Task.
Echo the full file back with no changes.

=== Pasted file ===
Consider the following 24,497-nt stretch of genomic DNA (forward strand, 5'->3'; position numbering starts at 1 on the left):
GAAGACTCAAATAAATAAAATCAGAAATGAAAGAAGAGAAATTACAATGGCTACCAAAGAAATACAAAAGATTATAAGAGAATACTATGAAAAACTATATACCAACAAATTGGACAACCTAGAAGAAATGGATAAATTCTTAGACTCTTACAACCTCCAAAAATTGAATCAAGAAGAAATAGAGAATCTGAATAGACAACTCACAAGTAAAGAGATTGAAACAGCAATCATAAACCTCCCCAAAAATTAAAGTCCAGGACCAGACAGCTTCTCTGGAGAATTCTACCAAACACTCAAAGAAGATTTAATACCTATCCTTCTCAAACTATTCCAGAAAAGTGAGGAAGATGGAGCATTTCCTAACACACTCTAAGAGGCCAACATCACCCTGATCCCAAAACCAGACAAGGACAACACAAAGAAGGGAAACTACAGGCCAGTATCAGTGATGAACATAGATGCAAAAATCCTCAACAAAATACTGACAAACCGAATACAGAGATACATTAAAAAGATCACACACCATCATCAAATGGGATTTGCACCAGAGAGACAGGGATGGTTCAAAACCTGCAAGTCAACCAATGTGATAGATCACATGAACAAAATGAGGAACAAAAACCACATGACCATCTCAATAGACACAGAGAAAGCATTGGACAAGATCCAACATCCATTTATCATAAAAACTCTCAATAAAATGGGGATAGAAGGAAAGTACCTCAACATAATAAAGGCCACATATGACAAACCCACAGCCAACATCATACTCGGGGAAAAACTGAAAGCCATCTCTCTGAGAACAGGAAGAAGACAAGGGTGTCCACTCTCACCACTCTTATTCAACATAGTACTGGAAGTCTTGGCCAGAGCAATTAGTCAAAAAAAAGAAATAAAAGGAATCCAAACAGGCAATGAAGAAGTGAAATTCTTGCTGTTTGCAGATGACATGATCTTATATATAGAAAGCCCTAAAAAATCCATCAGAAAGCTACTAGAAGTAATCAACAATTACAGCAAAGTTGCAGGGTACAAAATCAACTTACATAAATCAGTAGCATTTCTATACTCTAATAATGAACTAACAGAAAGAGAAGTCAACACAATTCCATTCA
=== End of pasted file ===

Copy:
Consider the following 24,497-nt stretch of genomic DNA (forward strand, 5'->3'; position numbering starts at 1 on the left):
GAAGACTCAAATAAATAAAATCAGAAATGAAAGAAGAGAAATTACAATGGCTACCAAAGAAATACAAAAGATTATAAGAGAATACTATGAAAAACTATATACCAACAAATTGGACAACCTAGAAGAAATGGATAAATTCTTAGACTCTTACAACCTCCAAAAATTGAATCAAGAAGAAATAGAGAATCTGAATAGACAACTCACAAGTAAAGAGATTGAAACAGCAATCATAAACCTCCCCAAAAATTAAAGTCCAGGACCAGACAGCTTCTCTGGAGAATTCTACCAAACACTCAAAGAAGATTTAATACCTATCCTTCTCAAACTATTCCAGAAAAGTGAGGAAGATGGAGCATTTCCTAACACACTCTAAGAGGCCAACATCACCCTGATCCCAAAACCAGACAAGGACAACACAAAGAAGGGAAACTACAGGCCAGTATCAGTGATGAACATAGATGCAAAAATCCTCAACAAAATACTGACAAACCGAATACAGAGATACATTAAAAAGATCACACACCATCATCAAATGGGATTTGCACCAGAGAGACAGGGATGGTTCAAAACCTGCAAGTCAACCAATGTGATAGATCACATGAACAAAATGAGGAACAAAAACCACATGACCATCTCAATAGACACAGAGAAAGCATTGGACAAGATCCAACATCCATTTATCATAAAAACTCTCAATAAAATGGGGATAGAAGGAAAGTACCTCAACATAATAAAGGCCACATATGACAAACCCACAGCCAACATCATACTCGGGGAAAAACTGAAAGCCATCTCTCTGAGAACAGGAAGAAGACAAGGGTGTCCACTCTCACCACTCTTATTCAACATAGTACTGGAAGTCTTGGCCAGAGCAATTAGTCAAAAAAAAGAAATAAAAGGAATCCAAACAGGCAATGAAGAAGTGAAATTCTTGCTGTTTGCAGATGACATGATCTTATATATAGAAAGCCCTAAAAAATCCATCAGAAAGCTACTAGAAGTAATCAACAATTACAGCAAAGTTGCAGGGTACAAAATCAACTTACATAAATCAGTAGCATTTCTATACTCTAATAATGAACTAACAGAAAGAGAAGTCAACACAATTCCATTCA